Tough Talks: How to find success with difficult conversations and move forward productively

Journal of Financial Planning: March 2019​​



Barbara Kay, LPC, RCC, ( is a business psychology and productivity expert who coaches and speaks nationwide. She specializes in growth, productivity, teams, clients, change, women, and leadership. Joining the FPA Coaches Corner in 2019, she now offers free coaching to FPA members.


Epictetus, the greek philosopher of stoicism, shared this wisdom in the first century: “We have two ears and one mouth so that we can listen twice as much as we speak.” Irish philosopher and playwright George Bernard Shaw famously quipped: “The single biggest problem with communication is the illusion that it has taken place.” More recently, renowned leadership consultant Peter Drucker said: “The most important thing about communication is hearing what isn’t said.”

Clearly, despite 2,000 years of accumulated knowledge, we still struggle with communication. I’m frequently asked, “How do I talk to this upset client?” “How do I diplomatically correct this team member?” “How do I share my concerns with my partner without offending?” We struggle to communicate productively, especially when dealing with potential conflict or upset people.

Why is it so hard? The short answer is the layered complexity of human interaction. Everyone communicates within a context of individual interpretation, motivations, emotions, and goals, which are often hidden beneath the verbal conversation. Words are just the tip of the interaction iceberg. It’s remarkably easy to smack into obstacles that disrupt the communication and the relationship.

Fortunately, we have sound techniques to navigate the murky waters of human interaction. First, start with the powerful reconnaissance tool of listening. Second, clear any obstacles with seven steps to reach productive collaboration. Finally, use three techniques to engage cooperative problem-solving to reach final solutions.

How We Listen

How we focus a camera shifts what we capture in a photograph. Similarly, how we listen shifts what we capture in a conversation. The communication term for how we listen is our “listening style.” Our listening style changes the questions we ask, the responses we notice, the follow-up questions, and ultimately the course of the entire conversation. Each of the listening styles has a different goal and delivers a different outcome.

The five listening style goals and outcomes are:

Information—Gather facts and specific details.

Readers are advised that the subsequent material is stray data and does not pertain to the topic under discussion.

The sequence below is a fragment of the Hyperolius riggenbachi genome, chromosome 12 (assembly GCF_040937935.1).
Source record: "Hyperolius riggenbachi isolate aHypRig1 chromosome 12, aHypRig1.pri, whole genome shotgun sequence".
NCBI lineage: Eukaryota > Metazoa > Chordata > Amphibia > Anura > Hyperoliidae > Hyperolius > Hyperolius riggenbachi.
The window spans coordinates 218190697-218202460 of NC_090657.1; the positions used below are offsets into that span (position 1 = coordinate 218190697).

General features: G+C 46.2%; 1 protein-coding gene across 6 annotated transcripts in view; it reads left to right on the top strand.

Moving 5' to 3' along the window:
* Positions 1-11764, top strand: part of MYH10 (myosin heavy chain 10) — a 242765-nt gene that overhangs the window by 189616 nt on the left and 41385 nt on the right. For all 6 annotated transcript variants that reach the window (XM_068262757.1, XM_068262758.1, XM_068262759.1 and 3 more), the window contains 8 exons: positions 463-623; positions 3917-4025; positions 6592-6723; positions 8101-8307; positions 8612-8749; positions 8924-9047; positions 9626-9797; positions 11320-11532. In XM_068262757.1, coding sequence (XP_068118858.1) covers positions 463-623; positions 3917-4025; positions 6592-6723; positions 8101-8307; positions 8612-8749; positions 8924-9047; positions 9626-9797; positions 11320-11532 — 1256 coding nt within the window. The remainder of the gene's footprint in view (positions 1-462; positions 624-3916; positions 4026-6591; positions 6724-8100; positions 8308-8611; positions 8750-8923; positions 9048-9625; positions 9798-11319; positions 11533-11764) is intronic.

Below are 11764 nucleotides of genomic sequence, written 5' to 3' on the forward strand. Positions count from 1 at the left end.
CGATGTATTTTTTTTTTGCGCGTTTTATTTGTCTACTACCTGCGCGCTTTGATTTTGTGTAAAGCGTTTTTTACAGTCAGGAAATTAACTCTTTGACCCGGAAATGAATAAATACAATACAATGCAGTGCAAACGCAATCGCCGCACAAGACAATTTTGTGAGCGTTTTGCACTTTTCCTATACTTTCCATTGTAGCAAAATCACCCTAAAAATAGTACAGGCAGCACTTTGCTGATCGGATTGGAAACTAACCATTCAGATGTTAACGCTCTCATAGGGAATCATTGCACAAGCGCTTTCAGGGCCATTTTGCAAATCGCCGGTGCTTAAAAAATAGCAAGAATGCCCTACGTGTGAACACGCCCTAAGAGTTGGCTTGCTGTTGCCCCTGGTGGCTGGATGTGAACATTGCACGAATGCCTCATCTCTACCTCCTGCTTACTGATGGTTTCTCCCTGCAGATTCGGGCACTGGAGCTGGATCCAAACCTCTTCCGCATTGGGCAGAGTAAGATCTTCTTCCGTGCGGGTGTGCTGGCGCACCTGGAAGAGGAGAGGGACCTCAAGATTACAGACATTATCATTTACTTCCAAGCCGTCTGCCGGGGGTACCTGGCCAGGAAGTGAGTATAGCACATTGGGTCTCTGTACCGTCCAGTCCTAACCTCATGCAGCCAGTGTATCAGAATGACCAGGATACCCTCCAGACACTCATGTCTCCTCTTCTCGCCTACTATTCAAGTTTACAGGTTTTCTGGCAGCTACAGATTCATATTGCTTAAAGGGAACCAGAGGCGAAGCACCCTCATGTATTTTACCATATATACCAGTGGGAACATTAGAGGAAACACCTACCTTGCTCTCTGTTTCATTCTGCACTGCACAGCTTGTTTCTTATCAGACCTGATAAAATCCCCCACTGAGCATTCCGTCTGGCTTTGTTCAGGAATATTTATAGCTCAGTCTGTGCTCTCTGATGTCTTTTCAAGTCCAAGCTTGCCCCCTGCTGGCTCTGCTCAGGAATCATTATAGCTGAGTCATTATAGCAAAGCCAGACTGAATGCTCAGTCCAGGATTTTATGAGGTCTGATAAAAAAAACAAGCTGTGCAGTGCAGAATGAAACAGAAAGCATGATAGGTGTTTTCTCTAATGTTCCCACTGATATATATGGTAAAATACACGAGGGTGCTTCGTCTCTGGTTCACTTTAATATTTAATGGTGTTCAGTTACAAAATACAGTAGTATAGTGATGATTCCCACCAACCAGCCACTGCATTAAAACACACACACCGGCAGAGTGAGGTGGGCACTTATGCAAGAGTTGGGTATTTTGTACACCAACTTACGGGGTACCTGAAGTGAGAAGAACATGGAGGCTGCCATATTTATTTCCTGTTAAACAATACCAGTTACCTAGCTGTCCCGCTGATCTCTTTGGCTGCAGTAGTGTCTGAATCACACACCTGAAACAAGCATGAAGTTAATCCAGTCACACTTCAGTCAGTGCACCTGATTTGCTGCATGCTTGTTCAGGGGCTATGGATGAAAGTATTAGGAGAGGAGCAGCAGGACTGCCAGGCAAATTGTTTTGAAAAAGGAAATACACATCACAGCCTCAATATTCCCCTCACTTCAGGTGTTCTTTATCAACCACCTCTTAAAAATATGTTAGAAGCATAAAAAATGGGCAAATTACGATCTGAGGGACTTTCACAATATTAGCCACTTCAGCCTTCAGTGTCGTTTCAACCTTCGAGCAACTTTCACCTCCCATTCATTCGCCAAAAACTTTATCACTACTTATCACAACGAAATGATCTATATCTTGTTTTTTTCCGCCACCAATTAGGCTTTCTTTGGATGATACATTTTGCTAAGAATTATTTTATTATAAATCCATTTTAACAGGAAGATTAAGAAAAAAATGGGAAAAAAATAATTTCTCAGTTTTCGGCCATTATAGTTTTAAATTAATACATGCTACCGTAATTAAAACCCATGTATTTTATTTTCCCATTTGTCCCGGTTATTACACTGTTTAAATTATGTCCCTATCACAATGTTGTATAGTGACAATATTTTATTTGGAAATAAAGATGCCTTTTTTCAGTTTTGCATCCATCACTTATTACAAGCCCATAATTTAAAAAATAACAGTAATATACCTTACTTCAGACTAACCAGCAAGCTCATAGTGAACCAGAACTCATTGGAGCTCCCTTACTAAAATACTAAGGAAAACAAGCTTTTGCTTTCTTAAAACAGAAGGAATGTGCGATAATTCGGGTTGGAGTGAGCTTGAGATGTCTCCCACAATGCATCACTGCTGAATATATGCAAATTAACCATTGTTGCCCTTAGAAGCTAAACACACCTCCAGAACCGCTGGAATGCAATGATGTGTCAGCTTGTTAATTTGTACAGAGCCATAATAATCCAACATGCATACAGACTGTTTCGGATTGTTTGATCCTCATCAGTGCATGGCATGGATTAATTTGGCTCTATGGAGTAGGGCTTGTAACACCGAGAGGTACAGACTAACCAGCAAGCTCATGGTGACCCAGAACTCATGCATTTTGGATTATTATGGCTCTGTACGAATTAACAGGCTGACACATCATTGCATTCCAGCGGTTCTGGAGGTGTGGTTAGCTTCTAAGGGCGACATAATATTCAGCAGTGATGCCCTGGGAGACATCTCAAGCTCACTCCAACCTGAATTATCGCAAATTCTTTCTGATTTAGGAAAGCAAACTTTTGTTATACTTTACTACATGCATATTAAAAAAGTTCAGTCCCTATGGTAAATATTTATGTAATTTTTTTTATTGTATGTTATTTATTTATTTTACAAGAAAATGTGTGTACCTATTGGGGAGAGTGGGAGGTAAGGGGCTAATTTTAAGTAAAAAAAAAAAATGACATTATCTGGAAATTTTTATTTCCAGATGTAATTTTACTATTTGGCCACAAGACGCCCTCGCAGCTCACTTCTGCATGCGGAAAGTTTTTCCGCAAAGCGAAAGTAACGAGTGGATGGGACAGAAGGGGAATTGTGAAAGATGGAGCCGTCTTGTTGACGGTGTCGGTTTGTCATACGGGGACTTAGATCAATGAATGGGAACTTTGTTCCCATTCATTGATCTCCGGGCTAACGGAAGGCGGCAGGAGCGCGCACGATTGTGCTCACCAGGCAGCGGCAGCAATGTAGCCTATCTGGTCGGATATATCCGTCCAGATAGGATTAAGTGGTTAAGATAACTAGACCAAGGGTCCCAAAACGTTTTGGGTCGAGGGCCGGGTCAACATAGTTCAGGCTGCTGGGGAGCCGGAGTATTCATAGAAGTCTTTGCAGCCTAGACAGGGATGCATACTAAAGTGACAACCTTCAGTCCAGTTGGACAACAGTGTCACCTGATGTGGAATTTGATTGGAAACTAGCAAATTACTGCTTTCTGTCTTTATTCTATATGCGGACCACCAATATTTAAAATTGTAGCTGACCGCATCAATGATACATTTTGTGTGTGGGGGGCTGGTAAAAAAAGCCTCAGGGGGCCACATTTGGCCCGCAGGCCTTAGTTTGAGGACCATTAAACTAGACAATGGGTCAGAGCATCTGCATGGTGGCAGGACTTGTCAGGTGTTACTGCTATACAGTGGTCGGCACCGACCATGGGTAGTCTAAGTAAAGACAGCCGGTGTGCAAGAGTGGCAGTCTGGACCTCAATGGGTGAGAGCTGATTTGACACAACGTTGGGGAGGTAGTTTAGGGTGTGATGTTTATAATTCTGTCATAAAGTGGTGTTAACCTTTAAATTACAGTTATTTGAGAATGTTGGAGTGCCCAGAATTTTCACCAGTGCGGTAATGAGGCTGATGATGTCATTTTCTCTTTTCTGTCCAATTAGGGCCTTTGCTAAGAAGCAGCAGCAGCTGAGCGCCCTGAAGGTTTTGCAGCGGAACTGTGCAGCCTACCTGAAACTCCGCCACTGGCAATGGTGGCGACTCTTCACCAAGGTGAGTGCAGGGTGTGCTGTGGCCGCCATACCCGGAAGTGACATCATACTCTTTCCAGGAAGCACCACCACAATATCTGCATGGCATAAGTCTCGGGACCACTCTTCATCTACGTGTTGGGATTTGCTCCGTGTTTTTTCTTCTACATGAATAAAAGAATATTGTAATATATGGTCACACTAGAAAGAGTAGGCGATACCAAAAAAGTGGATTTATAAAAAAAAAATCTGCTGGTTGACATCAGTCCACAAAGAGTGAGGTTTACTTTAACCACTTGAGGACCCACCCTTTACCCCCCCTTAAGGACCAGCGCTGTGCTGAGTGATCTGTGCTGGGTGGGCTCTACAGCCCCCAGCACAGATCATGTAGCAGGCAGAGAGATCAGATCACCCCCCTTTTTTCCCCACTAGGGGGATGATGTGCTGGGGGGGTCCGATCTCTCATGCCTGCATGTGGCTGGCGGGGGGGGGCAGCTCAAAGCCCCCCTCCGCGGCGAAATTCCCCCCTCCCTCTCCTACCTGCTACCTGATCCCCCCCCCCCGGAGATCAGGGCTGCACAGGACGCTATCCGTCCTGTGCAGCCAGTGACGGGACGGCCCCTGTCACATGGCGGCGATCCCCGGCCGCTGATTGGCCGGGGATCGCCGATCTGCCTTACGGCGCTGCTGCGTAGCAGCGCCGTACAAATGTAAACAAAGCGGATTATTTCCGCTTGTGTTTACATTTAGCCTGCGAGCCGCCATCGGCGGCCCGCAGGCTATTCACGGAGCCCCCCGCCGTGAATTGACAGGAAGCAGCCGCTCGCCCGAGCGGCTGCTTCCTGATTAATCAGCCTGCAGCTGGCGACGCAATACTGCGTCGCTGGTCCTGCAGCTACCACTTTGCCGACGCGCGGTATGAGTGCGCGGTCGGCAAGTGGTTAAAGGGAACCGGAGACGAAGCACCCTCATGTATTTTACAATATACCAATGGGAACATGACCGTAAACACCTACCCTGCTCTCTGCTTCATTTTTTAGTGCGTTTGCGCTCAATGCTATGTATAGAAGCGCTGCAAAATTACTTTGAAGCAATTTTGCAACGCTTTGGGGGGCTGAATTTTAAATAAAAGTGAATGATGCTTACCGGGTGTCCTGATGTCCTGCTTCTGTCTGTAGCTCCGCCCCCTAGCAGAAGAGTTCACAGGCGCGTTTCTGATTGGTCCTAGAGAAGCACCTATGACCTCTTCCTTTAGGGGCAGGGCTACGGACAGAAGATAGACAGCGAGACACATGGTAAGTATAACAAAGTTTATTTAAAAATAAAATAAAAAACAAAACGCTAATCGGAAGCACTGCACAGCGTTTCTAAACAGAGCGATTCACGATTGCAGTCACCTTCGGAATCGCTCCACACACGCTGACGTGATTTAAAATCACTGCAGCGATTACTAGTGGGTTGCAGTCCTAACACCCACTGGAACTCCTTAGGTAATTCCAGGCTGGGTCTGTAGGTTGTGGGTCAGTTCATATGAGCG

Evaluation—Form opinions and judgments.

Solutions—Offer advice or deliver a solution.

Empathy—Understand feelings and connect emotionally.

Insight—Reveal hidden significance.

Financial planners and other expert professionals are trained to gather information, form professional judgments, and then offer advice. Consequently, most professionals are highly proficient at the first three listening styles—information, evaluation, and solutions—and use them automatically. Unfortunately, those styles are the least helpful in communication complicated by strong emotions, hidden motivations, or competing desires—those very difficult conversations.

Listening in Difficult Conversations

The first three listening styles focus the conversation on rational facts and analytical reasoning. Communicating on a rational level is only effective if the individuals are thinking with the rational centers of the brain. Unfortunately, when emotions, biases, drives, or instincts are triggered, the irrational part of the brain, the limbic system, is activated. The rational and irrational centers of the brain operate like a seesaw. When the irrational system is way up, reasoning is way down.

Too often we focus on rational solutions when rationality is down and the limbic system is up. This is why it’s so hard for people to move forward. Rational discussion does not resolve emotional concerns. The limbic system focuses on meeting emotional needs and drives. It seeks safety, comfort, approval, and pleasure.

Seven Steps to Productive Collaboration

In any potentially difficult conversation, start with the seven steps to productive collaboration. These steps address the needs of the limbic system and clear any emotional obstacles to rational problem-solving:

  1. ​Start with empathy and insight listening. Do not start with logical reasoning or analysis. This is especially true if an individual is clearly upset or anxious. Being very cool and rational with an emotional person tends to escalate the emotion. The limbic center is very insistent when triggered; ignoring emotion will only incite more emotional expression.
  2. Use your eyes. Look at their facial expression and notice the body language and tone of voice. These are great clues for any concerns hidden under the words.
  3. Listen for feelings. What feelings are coming out? Are they confused, frustrated, sad, worried, angry, or feeling guilty?
  4. Don’t be fooled by anger. Anger is human nature’s defense against vulnerability. Anger is an outward expression of deeper, more painful feelings of powerlessness, guilt, fear, betrayal, hurt, or despair. Listen insightfully for the painful feelings below the anger.
  5. Acknowledge. After listening and discerning feelings, it’s time to address the concerns. Acknowledge with the simple technique of reflection. In your own words, summarize both the emotional and factual content you heard from the individual. For example: “It sounds like you’re very worried that you might not have enough money for retirement.” Mirror the level of concern you picked up from listening empathically. Reflecting the emotion, the way they feel it, conveys that you hear their concerns. This is a powerful calming technique. It shows you understand and care about what matters deeply to the individual. It builds emotional comfort and connection.